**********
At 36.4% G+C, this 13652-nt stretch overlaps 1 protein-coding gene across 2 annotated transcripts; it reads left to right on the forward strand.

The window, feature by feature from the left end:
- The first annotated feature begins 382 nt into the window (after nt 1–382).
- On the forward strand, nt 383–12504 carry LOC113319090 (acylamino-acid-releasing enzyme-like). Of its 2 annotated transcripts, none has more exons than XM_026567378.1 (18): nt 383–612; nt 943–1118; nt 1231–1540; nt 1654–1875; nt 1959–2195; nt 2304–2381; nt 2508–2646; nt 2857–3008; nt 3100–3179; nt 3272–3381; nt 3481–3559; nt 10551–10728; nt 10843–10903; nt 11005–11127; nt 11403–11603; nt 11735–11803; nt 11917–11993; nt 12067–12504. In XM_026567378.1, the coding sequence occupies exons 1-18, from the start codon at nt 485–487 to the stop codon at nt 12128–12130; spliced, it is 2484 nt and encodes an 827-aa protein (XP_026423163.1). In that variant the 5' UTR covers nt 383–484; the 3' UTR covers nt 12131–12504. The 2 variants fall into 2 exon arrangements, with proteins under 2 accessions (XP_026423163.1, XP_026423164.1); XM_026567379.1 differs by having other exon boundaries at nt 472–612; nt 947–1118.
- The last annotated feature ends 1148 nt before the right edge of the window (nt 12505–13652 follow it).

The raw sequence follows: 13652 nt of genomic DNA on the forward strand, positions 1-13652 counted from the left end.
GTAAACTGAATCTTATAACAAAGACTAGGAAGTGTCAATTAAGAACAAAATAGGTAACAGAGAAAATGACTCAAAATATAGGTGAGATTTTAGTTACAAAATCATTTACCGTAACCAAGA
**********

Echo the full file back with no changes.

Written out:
At 36.4% G+C, this 13652-nt stretch overlaps 1 protein-coding gene across 2 annotated transcripts; it reads left to right on the forward strand.

The window, feature by feature from the left end:
- The first annotated feature begins 382 nt into the window (after nt 1–382).
- On the forward strand, nt 383–12504 carry LOC113319090 (acylamino-acid-releasing enzyme-like). Of its 2 annotated transcripts, none has more exons than XM_026567378.1 (18): nt 383–612; nt 943–1118; nt 1231–1540; nt 1654–1875; nt 1959–2195; nt 2304–2381; nt 2508–2646; nt 2857–3008; nt 3100–3179; nt 3272–3381; nt 3481–3559; nt 10551–10728; nt 10843–10903; nt 11005–11127; nt 11403–11603; nt 11735–11803; nt 11917–11993; nt 12067–12504. In XM_026567378.1, the coding sequence occupies exons 1-18, from the start codon at nt 485–487 to the stop codon at nt 12128–12130; spliced, it is 2484 nt and encodes an 827-aa protein (XP_026423163.1). In that variant the 5' UTR covers nt 383–484; the 3' UTR covers nt 12131–12504. The 2 variants fall into 2 exon arrangements, with proteins under 2 accessions (XP_026423163.1, XP_026423164.1); XM_026567379.1 differs by having other exon boundaries at nt 472–612; nt 947–1118.
- The last annotated feature ends 1148 nt before the right edge of the window (nt 12505–13652 follow it).

The raw sequence follows: 13652 nt of genomic DNA on the forward strand, positions 1-13652 counted from the left end.
GTAAACTGAATCTTATAACAAAGACTAGGAAGTGTCAATTAAGAACAAAATAGGTAACAGAGAAAATGACTCAAAATATAGGTGAGATTTTAGTTACAAAATCATTTACCGTAACCAAGA